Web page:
She relates the story of how Bay Area climate activists called on the San Francisco Retirement Board to divest from fossil fuel stocks recently, and the board balked at what it considered a “radical” request:
Climate activists speak the language of people who know that we’re in an emergency. The retirement board is speaking the language of people who don’t. The board members don’t deny the science of climate change, but as far as I can tell, they don’t realize what that means for everyone’s future, including that of members of their pension fund and their children and grandchildren.
Indeed, she highlights a central problem: some of us recognize we’re living on the cusp of an emergency that will affect every human being in one way or another, and some of us don’t. I’m not talking about the deniers, who live in their own world of wishful thinking. I mean people who don’t deny climate change, but seem to think some techno-solution will save us and allow us to continue to live as we’ve always done. Plug-in hybrids! Electric cars! Hydrogen-powered cars! Some people are more concerned with what kind of car they’re going to buy in ten years than the fate of the planet. They can’t imagine not driving all the time, despite the fact that the cumulative effects may destroy the climate by the time today’s children become adults. Now, that’s radical.
I see this same lack of awareness in some local officials who’ll dither and debate whether to replace a traffic lane with a bike lane, or whether to remove some on-street parking for cars for a bike corral or bike lane. The world house is on fire and they’re worried about how many extra seconds a bike lane might cost people in cars. The age of the automobile and cheap oil is coming to an end. Get used to it. EVs will not save you. The massive amount of energy they’ll suck up will have to be supplied to no small degree by fossil fuels, as most energy analysts recognize.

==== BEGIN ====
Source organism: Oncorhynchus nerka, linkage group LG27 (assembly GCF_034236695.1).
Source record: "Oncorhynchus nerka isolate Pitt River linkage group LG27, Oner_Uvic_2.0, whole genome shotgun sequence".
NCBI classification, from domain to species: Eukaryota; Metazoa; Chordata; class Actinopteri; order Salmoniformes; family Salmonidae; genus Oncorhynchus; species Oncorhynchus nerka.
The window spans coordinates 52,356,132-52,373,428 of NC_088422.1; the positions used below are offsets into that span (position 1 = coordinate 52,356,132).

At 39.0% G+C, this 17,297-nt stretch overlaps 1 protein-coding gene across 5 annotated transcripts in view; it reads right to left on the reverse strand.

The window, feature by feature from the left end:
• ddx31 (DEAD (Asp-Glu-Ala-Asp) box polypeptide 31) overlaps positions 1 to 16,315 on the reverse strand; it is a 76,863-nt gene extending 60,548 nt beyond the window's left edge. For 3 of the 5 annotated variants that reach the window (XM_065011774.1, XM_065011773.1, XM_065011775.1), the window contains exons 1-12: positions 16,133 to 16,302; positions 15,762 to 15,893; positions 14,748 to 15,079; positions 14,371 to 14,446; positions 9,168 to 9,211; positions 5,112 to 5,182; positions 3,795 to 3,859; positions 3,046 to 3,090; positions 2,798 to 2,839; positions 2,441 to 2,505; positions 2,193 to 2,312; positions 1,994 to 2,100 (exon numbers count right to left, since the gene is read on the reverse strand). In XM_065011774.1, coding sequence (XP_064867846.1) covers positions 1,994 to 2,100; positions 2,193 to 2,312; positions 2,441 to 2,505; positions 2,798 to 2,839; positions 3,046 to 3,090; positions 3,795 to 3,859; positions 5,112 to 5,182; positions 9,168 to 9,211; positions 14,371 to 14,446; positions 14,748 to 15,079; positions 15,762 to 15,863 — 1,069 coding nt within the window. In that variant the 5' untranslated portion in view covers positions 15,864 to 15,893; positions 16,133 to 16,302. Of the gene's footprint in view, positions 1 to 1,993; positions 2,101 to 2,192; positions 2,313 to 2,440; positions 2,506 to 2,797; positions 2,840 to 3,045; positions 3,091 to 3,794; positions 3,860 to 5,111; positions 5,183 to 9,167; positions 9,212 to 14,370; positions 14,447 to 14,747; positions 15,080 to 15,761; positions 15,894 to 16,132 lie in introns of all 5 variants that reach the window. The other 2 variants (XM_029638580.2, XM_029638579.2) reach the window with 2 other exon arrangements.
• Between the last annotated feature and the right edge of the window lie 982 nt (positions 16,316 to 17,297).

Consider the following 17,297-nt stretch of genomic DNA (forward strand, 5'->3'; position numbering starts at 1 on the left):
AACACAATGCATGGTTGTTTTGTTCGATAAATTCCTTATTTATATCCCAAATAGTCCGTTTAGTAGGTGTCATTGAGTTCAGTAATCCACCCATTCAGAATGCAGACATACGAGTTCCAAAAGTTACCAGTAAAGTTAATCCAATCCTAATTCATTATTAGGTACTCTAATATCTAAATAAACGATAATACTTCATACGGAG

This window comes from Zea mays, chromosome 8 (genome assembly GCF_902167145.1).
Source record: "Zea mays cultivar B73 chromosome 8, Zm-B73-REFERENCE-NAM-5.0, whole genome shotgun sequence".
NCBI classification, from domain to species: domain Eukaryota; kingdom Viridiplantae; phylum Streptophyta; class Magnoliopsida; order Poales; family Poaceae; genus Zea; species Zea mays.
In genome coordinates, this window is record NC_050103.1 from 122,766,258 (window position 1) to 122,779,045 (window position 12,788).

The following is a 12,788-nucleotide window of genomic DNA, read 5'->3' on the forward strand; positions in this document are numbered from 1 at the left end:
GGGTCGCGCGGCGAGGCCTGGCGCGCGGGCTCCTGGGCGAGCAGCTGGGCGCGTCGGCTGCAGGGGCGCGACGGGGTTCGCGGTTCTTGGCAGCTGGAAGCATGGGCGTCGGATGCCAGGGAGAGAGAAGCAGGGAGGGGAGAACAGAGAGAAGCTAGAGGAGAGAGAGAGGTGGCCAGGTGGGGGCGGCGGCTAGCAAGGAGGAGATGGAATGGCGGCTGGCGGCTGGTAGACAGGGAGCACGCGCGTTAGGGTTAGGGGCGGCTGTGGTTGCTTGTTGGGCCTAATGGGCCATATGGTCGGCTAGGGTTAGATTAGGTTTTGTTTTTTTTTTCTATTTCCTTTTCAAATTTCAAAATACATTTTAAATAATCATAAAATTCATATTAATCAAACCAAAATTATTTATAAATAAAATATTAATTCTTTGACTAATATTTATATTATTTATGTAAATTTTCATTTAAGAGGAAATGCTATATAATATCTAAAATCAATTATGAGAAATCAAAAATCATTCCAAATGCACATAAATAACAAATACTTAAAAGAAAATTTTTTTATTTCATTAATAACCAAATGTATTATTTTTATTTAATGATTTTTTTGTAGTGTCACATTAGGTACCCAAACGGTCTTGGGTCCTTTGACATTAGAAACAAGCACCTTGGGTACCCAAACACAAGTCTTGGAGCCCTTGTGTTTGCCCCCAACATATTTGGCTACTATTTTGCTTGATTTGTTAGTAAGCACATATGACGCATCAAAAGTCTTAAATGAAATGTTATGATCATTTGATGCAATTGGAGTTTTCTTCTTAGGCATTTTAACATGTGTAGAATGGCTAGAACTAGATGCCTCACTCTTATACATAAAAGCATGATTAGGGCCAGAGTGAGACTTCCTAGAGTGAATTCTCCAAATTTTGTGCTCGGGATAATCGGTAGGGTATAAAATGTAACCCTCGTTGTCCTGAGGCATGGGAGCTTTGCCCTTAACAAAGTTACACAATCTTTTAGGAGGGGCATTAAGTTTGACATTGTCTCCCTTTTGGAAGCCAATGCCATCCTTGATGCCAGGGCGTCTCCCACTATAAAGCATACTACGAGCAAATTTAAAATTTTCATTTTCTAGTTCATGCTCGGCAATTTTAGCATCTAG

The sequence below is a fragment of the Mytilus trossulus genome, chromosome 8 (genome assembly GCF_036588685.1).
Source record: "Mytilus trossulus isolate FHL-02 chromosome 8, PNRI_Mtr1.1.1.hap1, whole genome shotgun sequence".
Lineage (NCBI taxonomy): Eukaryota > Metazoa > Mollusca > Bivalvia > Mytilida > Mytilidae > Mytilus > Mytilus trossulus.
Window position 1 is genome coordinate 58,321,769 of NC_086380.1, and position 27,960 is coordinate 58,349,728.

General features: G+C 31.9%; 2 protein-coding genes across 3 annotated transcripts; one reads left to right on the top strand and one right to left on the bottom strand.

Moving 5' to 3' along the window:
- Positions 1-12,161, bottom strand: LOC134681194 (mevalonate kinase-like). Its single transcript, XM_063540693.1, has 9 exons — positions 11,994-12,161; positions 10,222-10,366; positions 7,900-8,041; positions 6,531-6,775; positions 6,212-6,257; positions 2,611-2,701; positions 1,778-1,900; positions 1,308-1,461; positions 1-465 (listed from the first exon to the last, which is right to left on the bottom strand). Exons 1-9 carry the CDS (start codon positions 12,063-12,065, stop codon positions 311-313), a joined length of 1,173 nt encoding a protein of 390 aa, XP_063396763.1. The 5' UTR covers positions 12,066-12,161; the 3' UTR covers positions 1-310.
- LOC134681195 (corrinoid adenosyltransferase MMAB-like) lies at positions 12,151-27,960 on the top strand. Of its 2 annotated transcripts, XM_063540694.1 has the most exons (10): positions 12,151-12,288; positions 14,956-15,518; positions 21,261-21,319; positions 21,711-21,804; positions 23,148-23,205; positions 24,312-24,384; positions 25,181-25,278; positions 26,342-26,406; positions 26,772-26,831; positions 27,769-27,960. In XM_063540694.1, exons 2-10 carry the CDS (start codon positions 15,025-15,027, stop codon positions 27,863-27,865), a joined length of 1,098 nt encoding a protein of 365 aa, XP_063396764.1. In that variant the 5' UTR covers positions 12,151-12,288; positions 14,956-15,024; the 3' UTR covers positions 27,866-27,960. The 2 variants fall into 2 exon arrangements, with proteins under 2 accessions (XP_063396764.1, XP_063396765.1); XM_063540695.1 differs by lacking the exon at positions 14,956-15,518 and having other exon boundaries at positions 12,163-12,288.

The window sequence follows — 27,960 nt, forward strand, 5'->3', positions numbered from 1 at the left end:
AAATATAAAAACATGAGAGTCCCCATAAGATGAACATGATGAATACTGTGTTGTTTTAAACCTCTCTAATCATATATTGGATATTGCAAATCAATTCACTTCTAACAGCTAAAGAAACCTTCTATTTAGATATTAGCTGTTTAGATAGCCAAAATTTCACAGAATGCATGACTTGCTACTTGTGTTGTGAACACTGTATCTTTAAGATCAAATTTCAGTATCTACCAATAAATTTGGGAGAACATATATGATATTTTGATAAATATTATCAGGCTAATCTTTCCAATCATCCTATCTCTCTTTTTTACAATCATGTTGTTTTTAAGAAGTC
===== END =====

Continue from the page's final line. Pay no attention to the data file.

Change can be overwhelming, but it starts small. Resolving to replace one car trip a week with your bike or transit is a good place to start. Advocating for better transit and bike infrastructure in your community is another. Recognizing that the answer to our transportation issues is not more parking lots, more sprawl, and more freeways, but less. Supporting the creation of car-free streets and spaces in our cities, de-privileging the automobile in our transportation funding priorities, charging drivers the full cost of their bad habit, and using the revenue to fund transit and infrastructure improvements for biking and walking.
The good news about this is that these alternatives can make our cities more livable, healthy, and as Charles Montgomery argues, happier places. These small changes add up and make a big difference. Using UC Berkeley’s carbon calculator, I discovered that by using my bike and transit for many of my commuting trips and local errands instead of my car last year, I reduced my household’s overall carbon emissions by 42%. While my commute is less convenient than it was when I drove my Corrolla all the time, I’m less stressed and healthier now that I’m taking the bus and my bike and I save money. It makes me realize how much the car-dependent lifestyle negatively impacts our quality of life.
Our house is on fire and some of us are sounding the alarm bells. The reconstruction of society along sustainable lines must begin sooner rather than later. This is not a “lifestyle choice.” It is about life, period.